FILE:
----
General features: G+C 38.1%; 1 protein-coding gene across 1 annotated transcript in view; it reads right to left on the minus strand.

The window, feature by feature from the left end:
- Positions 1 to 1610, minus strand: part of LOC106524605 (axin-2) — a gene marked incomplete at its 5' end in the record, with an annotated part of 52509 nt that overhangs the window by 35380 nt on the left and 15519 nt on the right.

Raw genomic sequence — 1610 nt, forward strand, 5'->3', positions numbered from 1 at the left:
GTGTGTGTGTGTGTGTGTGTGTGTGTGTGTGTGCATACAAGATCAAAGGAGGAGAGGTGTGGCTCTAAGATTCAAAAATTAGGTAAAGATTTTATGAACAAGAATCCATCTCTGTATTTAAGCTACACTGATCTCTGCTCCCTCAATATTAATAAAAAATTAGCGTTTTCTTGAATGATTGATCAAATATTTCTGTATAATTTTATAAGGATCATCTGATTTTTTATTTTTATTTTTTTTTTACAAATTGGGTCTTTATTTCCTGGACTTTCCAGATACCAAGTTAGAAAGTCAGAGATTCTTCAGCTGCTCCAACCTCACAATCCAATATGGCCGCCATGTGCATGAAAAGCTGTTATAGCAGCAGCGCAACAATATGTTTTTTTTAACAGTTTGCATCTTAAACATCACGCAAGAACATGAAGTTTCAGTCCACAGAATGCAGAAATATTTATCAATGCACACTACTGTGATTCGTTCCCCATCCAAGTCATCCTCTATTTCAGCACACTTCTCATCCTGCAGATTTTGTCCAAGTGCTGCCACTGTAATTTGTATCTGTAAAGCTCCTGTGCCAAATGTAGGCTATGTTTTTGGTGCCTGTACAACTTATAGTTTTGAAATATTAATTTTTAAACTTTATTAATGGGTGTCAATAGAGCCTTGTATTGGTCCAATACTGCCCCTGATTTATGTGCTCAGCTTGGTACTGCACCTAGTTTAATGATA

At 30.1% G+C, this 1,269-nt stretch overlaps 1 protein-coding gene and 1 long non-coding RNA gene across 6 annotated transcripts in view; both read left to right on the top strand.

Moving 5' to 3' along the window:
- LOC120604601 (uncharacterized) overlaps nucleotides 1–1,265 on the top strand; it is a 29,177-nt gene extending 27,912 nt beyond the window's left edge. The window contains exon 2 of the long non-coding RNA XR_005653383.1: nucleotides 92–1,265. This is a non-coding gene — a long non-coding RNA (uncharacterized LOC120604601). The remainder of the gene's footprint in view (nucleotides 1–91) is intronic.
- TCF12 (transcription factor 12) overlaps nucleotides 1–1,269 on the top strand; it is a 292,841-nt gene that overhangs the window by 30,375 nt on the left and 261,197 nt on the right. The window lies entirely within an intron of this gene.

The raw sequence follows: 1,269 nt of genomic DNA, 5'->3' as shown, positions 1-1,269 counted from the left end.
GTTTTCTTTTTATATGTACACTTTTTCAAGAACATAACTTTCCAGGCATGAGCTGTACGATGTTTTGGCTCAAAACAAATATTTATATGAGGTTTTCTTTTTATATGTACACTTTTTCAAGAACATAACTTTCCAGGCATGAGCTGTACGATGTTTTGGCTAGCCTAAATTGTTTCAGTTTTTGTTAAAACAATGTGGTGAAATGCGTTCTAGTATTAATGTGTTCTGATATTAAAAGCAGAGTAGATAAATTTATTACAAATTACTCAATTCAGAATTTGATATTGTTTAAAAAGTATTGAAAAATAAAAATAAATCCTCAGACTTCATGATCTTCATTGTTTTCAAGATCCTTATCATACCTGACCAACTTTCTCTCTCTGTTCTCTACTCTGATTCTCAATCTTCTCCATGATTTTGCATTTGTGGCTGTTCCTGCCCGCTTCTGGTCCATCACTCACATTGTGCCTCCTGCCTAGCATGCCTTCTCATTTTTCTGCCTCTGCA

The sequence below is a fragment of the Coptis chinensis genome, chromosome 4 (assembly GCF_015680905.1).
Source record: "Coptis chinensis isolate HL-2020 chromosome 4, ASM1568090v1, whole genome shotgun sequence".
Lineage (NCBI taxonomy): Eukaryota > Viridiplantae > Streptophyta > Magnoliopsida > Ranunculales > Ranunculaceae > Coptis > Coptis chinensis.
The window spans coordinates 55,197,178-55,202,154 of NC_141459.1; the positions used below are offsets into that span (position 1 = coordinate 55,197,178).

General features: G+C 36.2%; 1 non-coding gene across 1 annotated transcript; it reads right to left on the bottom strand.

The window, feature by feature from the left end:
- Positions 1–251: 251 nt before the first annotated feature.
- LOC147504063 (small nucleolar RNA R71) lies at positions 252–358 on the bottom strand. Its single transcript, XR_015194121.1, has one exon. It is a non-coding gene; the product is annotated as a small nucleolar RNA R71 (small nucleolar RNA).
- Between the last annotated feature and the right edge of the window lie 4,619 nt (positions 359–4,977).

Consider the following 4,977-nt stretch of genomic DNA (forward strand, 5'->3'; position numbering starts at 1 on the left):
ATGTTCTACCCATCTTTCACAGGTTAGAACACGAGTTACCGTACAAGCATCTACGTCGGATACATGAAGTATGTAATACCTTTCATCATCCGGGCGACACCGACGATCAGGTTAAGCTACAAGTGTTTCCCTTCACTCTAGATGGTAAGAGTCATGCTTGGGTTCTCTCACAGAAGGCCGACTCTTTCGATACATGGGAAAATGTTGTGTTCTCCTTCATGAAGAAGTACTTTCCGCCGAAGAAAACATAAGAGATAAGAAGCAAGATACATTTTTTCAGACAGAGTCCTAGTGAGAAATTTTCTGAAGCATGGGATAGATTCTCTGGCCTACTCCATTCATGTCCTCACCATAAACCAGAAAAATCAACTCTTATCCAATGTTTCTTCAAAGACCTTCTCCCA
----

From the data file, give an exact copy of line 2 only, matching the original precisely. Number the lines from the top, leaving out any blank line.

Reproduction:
The window, feature by feature from the left end: